Students to be welcomed back to campus by virus testing ROBOTS, teachers behind glass
- Colleges are coming up with creative ways to bring their students back to campus following the pandemic.
- Plans address challenges that include handling shared residential areas and preparing for the possibility of the virus breaking out on campus.
A number of unique solutions have cropped up as colleges create measures by which to safely re-open their campuses while preventing further spread of the coronavirus.
Preliminary steps for many schools include the establishment of teams tasked with evaluating how best to bring students back to campus, such as Amherst College, which announced the creation of “a student task force that will help us consider our options and come up with creative solutions to whatever challenges we face.”
Schools are still in the process of assembling plans for the fall semester, as colleges face a variety of challenges which include accommodating classes and academic affairs, adjusting residential and student life activities, and addressing the possibility of the virus manifesting itself on campus.
Course scheduling is an area of high concern for college administrators.
The University of Texas is planning to begin the fall semester as scheduled and run classes until Thanksgiving break, after which students will not return to campus but instead “participate in reading days and final exams remotely.” This is in an effort to “avoid the possibility of students becoming infected during the Thanksgiving break and then spreading the virus to classmates upon their return after Thanksgiving.”
Similarly, Syracuse University will end in-person classes following Thanksgiving. The college has announced that in order to accelerate their schedule while maintaining academic requirements, “some additional Friday classes and some classes being held on weekends” may be necessary.
Michigan State University has not yet made a final decision, awaiting decisions from its own task force, but University President Samuel L. Stanley Jr. suggests, "Large classes could be replaced by hybrid courses with smaller classroom groups staggered through the week, augmented by online lectures.”
“At MSU there are a lot of general education classes which have class sizes of hundreds, and are often participatory classes where attendance drops throughout the year, with the exception of in-class exams,” MSU student Sergei Kelley told Campus Reform. “Classes like that where the material is easy and where a large part of the grade is dependent on you just existing in the seat or hitting any response for iClicker questions should just be online.”
Courses that take place in person will look different post-pandemic.
Purdue University president Mitch Daniels has described some of the ways in which Purdue’s classrooms may change, including spacing students 10 feet apart and having faculty teach from behind a Plexiglass screen.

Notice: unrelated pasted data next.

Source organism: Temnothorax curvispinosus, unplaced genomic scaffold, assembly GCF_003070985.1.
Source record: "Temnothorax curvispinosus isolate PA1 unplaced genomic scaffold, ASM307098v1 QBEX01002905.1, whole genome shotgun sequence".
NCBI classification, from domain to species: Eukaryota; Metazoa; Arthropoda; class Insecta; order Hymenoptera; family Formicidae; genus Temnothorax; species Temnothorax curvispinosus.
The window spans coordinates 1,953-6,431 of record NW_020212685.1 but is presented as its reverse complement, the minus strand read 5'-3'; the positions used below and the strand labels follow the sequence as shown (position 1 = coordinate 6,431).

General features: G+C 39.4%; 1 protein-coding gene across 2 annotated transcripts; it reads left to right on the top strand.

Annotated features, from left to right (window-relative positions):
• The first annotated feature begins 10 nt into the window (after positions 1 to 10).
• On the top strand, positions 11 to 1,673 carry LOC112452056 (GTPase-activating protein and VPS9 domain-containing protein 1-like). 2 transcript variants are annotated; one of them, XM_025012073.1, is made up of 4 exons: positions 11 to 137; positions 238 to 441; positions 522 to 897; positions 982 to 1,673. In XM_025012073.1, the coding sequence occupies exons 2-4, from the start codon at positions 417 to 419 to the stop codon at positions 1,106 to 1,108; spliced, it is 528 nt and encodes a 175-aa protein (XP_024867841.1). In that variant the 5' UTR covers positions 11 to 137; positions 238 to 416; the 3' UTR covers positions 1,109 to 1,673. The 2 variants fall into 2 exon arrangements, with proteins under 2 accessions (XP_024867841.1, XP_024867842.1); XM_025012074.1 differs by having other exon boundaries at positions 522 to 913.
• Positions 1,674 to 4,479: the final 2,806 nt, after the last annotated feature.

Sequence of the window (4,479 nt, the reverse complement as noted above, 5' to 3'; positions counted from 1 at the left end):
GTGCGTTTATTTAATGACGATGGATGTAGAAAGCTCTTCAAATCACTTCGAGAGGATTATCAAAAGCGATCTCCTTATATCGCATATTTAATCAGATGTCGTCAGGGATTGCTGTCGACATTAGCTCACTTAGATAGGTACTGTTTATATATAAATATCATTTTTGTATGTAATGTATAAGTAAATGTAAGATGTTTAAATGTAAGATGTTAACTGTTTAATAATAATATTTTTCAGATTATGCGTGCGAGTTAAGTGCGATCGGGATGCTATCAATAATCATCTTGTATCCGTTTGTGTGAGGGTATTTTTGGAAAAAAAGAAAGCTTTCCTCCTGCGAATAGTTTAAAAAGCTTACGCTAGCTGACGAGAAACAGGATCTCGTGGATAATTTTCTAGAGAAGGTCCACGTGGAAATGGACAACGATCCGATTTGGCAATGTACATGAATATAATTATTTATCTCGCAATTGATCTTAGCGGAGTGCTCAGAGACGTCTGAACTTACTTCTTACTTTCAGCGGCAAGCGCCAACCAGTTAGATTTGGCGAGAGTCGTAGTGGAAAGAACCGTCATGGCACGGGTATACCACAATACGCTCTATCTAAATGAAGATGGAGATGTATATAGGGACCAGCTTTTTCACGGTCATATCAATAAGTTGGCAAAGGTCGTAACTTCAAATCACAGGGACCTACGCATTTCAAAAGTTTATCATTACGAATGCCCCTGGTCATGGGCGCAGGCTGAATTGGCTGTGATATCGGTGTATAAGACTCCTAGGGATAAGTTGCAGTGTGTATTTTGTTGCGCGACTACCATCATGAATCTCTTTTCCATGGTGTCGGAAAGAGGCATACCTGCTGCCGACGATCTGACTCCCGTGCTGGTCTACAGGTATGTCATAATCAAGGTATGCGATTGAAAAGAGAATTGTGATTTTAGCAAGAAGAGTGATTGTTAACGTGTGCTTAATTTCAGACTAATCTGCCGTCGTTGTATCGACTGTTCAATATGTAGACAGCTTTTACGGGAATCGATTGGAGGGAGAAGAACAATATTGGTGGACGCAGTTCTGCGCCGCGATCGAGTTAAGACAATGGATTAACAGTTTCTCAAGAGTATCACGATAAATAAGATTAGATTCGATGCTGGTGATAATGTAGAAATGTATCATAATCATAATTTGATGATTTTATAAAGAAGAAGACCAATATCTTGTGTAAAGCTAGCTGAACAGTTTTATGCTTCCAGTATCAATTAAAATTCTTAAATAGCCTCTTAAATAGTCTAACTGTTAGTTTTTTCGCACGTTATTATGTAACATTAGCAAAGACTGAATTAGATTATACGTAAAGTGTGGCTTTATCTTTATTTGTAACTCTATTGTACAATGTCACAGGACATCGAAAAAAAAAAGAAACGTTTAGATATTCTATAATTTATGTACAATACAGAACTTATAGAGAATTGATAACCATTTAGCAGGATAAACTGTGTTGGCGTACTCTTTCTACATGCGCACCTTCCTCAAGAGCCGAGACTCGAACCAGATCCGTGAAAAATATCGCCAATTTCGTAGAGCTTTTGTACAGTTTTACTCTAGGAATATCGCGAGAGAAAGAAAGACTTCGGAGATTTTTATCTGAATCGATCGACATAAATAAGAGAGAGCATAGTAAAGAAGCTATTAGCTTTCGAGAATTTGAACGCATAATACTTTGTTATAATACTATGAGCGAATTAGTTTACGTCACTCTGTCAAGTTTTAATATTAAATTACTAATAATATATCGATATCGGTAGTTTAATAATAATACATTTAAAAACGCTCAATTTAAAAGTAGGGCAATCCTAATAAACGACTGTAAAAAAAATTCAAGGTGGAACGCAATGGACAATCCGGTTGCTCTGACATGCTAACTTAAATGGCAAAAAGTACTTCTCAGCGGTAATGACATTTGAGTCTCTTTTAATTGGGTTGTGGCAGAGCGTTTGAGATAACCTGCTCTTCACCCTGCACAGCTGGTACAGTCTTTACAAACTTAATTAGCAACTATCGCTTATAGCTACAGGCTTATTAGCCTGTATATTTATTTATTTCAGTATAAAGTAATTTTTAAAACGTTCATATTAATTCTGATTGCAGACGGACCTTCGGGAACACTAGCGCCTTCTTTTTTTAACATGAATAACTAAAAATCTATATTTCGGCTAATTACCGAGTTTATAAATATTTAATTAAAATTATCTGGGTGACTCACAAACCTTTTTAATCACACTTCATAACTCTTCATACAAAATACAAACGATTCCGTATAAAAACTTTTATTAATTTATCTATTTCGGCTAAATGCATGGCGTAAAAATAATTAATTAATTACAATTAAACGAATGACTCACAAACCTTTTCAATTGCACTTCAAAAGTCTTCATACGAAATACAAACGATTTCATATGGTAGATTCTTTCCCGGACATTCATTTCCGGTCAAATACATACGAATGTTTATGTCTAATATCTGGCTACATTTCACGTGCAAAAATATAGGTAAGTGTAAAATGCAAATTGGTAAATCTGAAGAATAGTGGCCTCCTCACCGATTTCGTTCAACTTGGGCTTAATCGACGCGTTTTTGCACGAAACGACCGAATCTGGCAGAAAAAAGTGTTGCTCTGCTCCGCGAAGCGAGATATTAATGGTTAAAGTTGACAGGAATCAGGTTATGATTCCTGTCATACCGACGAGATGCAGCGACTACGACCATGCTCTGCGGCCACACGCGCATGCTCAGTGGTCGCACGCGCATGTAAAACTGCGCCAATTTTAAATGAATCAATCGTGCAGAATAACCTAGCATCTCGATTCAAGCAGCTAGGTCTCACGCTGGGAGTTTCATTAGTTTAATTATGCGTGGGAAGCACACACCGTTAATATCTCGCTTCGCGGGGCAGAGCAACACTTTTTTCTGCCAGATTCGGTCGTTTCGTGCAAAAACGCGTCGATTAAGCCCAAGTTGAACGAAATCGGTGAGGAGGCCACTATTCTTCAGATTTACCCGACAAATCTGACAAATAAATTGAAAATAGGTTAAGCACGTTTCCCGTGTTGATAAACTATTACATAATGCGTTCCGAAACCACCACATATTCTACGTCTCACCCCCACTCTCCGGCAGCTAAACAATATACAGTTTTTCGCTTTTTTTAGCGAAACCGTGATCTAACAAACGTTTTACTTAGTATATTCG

Physical adjustments may prove more noticeable in residential life; dorm spaces and dining areas present a significant challenge for schools.
Boston University is considering separating students into groups that will interact within themselves but not with any others. Pennsylvania State University is weighing options for the use of campus facilities that include implementing reservations or a take-out system in dining halls. Additionally, students who use the school libraries should expect interruption for deep cleaning of study areas and resources.
The University of California-San Diego has used the spring semester to explore the possibility of a program in which students self-test in hopes that “this initial phase will provide us with the knowledge and insight to eventually scale up to where we could potentially test monthly the vast majority of the roughly 65,000 students, faculty and staff members on campus,” according to UCSD Chancellor Pradeep Khosla.
As for fall planning, Boston University intends to utilize “specialized robots” to facilitate on-campus testing of students, instructors, and staff, and “students with roommates in high-density dorms might be tested more regularly.”
Instead of offering antibody and antigen testing that the public has become familiar with, the university will opt for the RT-PCR test, which is “a test that detects the genetic material of the virus,” according to BU professor of biomedical engineering Catherine Klapperich. “The test can take small amounts of that viral genome and amplify it until a lot of it is present in the test well. The test well will light up if it’s there,” explains Klapperich.
Enter robots, which “do sample preparation and test setup really, really well. And they do it with higher accuracy—and don’t get tired!”
Conducted via self-sampling, this approach is projected to serve the university well in mass surveillance testing efforts, although some in-person testing will most likely continue to be necessary.
President of Boston University Robert A. Brown emphasized that the value of a residential education will be “incredibly highly valued on the other side of this” in a recent virtual presentation to the Greater Boston Chamber of Commerce.
“We are going to have to be more flexible than we have ever been in the way we offer education.”
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